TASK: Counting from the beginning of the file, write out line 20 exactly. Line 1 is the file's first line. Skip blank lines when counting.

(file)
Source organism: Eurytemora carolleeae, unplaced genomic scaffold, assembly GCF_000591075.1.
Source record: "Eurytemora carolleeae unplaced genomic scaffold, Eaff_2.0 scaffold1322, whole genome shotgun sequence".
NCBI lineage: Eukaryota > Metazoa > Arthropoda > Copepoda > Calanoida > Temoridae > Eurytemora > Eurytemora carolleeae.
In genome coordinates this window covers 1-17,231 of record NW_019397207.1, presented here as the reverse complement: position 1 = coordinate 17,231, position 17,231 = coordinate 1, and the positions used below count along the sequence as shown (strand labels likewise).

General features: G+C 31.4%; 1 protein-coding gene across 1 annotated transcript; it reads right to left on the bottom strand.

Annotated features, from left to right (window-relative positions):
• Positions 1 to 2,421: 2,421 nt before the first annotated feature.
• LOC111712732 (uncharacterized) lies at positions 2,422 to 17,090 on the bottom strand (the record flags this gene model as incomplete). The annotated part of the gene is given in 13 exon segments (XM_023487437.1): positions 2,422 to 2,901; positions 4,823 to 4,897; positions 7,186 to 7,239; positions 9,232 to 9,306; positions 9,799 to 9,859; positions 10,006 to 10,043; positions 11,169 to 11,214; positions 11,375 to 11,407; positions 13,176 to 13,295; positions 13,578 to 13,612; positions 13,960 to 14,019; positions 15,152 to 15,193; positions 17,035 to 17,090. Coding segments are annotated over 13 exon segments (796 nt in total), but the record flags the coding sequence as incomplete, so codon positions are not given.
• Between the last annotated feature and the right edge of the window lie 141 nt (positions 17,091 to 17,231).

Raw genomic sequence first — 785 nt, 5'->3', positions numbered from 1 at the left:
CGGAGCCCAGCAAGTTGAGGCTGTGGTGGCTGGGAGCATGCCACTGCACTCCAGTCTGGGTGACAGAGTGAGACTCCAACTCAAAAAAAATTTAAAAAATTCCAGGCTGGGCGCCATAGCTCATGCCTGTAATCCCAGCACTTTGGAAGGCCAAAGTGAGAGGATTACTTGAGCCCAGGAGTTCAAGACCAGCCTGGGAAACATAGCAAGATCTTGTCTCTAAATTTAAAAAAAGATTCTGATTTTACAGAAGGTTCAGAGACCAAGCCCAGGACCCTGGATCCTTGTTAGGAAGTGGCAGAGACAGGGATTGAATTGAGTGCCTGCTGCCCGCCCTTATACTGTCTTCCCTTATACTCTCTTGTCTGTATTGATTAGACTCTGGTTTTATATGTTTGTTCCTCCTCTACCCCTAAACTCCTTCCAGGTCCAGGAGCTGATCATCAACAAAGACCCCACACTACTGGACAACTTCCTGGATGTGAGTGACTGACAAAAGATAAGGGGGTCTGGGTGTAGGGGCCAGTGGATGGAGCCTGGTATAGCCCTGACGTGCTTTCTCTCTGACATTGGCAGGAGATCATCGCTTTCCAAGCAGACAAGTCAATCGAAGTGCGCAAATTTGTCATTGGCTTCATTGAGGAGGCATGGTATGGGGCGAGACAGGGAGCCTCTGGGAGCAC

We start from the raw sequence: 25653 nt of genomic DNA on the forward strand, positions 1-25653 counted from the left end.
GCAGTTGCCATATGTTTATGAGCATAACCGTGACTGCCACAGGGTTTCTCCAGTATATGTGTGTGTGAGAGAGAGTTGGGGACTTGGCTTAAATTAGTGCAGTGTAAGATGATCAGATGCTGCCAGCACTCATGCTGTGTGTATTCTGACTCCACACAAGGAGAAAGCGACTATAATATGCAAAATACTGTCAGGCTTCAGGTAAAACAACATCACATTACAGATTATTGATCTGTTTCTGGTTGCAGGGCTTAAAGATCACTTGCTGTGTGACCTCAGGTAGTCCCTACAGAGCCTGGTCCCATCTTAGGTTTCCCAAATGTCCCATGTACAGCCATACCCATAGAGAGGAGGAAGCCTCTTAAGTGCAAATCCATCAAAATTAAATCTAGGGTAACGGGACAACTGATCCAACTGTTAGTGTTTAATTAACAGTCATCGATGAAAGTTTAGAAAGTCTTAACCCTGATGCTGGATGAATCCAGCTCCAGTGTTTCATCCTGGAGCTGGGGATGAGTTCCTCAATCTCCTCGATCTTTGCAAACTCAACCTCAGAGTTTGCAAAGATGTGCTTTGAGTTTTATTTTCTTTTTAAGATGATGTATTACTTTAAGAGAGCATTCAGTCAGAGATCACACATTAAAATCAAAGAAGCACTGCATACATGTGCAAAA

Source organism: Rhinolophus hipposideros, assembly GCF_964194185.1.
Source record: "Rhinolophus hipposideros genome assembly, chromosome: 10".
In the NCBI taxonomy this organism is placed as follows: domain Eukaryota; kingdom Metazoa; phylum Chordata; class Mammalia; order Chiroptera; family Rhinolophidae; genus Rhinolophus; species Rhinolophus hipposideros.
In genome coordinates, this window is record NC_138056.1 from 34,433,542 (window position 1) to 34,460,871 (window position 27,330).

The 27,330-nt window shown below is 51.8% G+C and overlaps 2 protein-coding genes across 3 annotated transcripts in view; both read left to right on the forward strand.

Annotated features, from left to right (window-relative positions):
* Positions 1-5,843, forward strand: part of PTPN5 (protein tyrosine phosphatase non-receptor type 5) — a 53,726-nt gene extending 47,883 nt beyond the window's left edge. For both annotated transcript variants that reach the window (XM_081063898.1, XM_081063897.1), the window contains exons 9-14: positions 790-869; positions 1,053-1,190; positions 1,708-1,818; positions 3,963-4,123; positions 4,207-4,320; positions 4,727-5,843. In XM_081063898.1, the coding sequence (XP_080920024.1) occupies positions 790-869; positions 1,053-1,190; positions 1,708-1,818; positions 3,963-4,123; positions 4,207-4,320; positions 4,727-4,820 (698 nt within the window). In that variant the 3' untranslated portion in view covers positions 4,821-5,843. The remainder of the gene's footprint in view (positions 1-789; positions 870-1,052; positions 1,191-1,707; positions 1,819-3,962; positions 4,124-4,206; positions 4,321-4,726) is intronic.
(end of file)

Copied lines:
* Positions 1-5,843, forward strand: part of PTPN5 (protein tyrosine phosphatase non-receptor type 5) — a 53,726-nt gene extending 47,883 nt beyond the window's left edge. For both annotated transcript variants that reach the window (XM_081063898.1, XM_081063897.1), the window contains exons 9-14: positions 790-869; positions 1,053-1,190; positions 1,708-1,818; positions 3,963-4,123; positions 4,207-4,320; positions 4,727-5,843. In XM_081063898.1, the coding sequence (XP_080920024.1) occupies positions 790-869; positions 1,053-1,190; positions 1,708-1,818; positions 3,963-4,123; positions 4,207-4,320; positions 4,727-4,820 (698 nt within the window). In that variant the 3' untranslated portion in view covers positions 4,821-5,843. The remainder of the gene's footprint in view (positions 1-789; positions 870-1,052; positions 1,191-1,707; positions 1,819-3,962; positions 4,124-4,206; positions 4,321-4,726) is intronic.